When I was about 16-years-old, somebody handed me a novel called “The Green Ripper,” by John D. MacDonald. Up until that point, I mainly read fantasy or science fiction, so reading a mystery-type novel was a new thing for me. I let it sit for a few days before I finally picked it up. It was about 8 hours later that I put it down. I was hooked.
The main character was named Travis McGee and I was happy to find out there was a whole series written about him. I set out to read all of them, starting obviously with the first book in the series, “The Deep Blue Good-by.” Even though the character and the times are definitely dated, they were wonderful books to read and set my imagination on fire. I wanted to live just like Travis McGee!
Travis McGee was a big lanky beach bum (everything I’m not) who lived on a houseboat docked at Slip F-18 at the Bahia Mar marina in Fort Lauderdale named The Busted Flush. He was a self-styled “salvage consultant” who would recover things for people for 50% of the recovery. If you want to picture the character in your mind, a movie was made in the 70s or 80s that starred Sam Elliot as Travis McGee. It was a made-for-tv movie and I have yet to find a copy of it. Of course, Sam Elliot kept his mustache for the movie and Travis McGee was clean-shaven. They also moved the locale for the character to California instead of Florida, which took away from a lot of Florida-like issues that McGee talked about…I didn’t like that change.
Travis McGee was a hit with the ladies but was always honest about his role in every relationship. It also seemed like every woman he became close with died, not entirely true, but close. He was very deep-thinking and would often have complicated philosophical discussions with his best friend, Meyer, who lived on a boat nearby.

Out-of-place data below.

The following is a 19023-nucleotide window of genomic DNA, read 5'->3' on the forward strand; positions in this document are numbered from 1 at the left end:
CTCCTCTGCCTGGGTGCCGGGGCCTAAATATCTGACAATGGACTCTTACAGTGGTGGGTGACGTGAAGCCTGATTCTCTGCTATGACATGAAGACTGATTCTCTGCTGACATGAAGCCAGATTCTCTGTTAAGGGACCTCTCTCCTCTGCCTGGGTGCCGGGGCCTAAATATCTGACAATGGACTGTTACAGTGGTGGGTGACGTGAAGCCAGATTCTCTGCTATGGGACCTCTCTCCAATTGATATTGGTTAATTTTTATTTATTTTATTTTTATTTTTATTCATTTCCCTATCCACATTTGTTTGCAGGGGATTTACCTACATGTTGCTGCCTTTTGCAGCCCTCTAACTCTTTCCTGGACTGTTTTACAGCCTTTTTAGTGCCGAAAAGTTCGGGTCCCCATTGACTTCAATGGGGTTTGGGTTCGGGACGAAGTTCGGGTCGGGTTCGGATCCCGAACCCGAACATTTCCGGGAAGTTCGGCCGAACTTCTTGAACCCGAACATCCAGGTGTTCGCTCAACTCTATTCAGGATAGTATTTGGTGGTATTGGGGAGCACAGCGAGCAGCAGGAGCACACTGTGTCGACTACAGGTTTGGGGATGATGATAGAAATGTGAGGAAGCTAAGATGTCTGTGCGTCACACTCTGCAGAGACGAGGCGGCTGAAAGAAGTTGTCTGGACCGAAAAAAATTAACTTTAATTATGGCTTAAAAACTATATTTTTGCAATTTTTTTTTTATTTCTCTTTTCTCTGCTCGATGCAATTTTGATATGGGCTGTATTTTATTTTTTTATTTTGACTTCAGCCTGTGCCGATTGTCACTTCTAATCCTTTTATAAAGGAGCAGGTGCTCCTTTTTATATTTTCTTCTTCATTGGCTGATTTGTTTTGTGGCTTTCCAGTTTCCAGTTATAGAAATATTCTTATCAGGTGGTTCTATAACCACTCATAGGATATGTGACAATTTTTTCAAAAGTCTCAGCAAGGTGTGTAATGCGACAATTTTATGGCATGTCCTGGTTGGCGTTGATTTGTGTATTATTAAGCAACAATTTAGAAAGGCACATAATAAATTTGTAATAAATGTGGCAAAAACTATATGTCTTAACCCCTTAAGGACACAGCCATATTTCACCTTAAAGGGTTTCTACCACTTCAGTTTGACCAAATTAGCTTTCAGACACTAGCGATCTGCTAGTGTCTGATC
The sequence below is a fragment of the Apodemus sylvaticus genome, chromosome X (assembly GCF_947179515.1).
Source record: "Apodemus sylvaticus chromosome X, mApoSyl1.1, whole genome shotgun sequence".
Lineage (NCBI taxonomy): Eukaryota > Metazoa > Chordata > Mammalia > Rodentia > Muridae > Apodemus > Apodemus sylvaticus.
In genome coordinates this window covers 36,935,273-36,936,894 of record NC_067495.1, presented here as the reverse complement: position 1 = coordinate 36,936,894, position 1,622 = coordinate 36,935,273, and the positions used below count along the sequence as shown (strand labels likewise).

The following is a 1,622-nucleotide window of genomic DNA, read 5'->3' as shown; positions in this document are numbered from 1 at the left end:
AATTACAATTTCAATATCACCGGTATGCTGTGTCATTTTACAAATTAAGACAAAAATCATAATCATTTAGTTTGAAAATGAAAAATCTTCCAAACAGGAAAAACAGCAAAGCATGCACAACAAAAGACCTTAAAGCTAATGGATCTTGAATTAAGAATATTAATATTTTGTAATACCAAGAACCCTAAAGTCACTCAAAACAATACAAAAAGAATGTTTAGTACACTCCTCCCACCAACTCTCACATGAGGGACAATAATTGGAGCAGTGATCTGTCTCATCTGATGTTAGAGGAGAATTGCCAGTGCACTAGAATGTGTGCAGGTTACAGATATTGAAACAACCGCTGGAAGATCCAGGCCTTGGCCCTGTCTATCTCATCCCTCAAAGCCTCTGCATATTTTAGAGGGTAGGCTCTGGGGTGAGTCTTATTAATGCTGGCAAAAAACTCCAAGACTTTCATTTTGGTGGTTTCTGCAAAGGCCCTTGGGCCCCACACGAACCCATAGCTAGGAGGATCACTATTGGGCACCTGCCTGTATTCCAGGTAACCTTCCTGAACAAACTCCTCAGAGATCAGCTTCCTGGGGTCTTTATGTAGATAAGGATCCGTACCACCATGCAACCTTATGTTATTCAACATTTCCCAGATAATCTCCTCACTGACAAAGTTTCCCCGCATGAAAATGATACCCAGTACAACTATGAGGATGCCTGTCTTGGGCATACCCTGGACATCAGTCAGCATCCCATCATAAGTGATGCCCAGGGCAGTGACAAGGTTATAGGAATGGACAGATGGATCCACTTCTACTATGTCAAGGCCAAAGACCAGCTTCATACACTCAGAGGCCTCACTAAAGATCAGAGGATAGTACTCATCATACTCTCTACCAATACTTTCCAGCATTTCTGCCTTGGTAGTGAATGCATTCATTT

Every one of the novels has a color in its name. Blue, green, indigo, crimson, and so on. Before he died, John D. MacDonald had written 21 Travis McGee novels in all. He also wrote hundreds of other novels, most notably “Condominium” and “One More Sunday.” The movie “Cape Fear” was also based on one of his novels. He was a very prolific writer and you could expect at least a book a year, sometimes two.
There’s lots of action to offset the introspective moments and both are good and necessary for the novel development. Unlike other novels in the genre, Travis McGee’s weaknesses are on full display and he gets hurt often, or those around him get hurt often. When it becomes personal for him, the bad guys really get hurt often.
I mentioned earlier that I wanted to be just like Travis McGee when I was younger. He lived on a boat…so I wanted to live on a boat. He traveled around to defeat bad guys…so I wanted to travel around and defeat bad guys. He lived a life on his own terms…so I wanted to live life on my own terms. The problem with fiction is just that, its fiction. There was no way I could suddenly grow a half a foot and suddenly be able to fight bad guys.
ME: I’m gonna beat you up!
BAD GUY (looking down at me): Um, can you even reach my jaw?
ME: No, but you’ll wish you had kneecaps before I’m finished with you!
BAD GUY: Ok, then…
Even though I could never be Travis McGee, I could still live in his world by reading his books. Unfortunately, or not, I have a habit of naming things after book characters. When I was young, I had two cats named Merry and Pippin (from the Lord of the Rings), a dog named Vonnegut, and a son named after a favorite character of mine from a book series I may or may not have mentioned…
I’m not going to say too much more because I’d love to encourage you to read at least one of the Travis McGee novels and make your own determination. Give it at least 15 minutes and before you know it, you’ll be deep into the novel and invested in its outcome.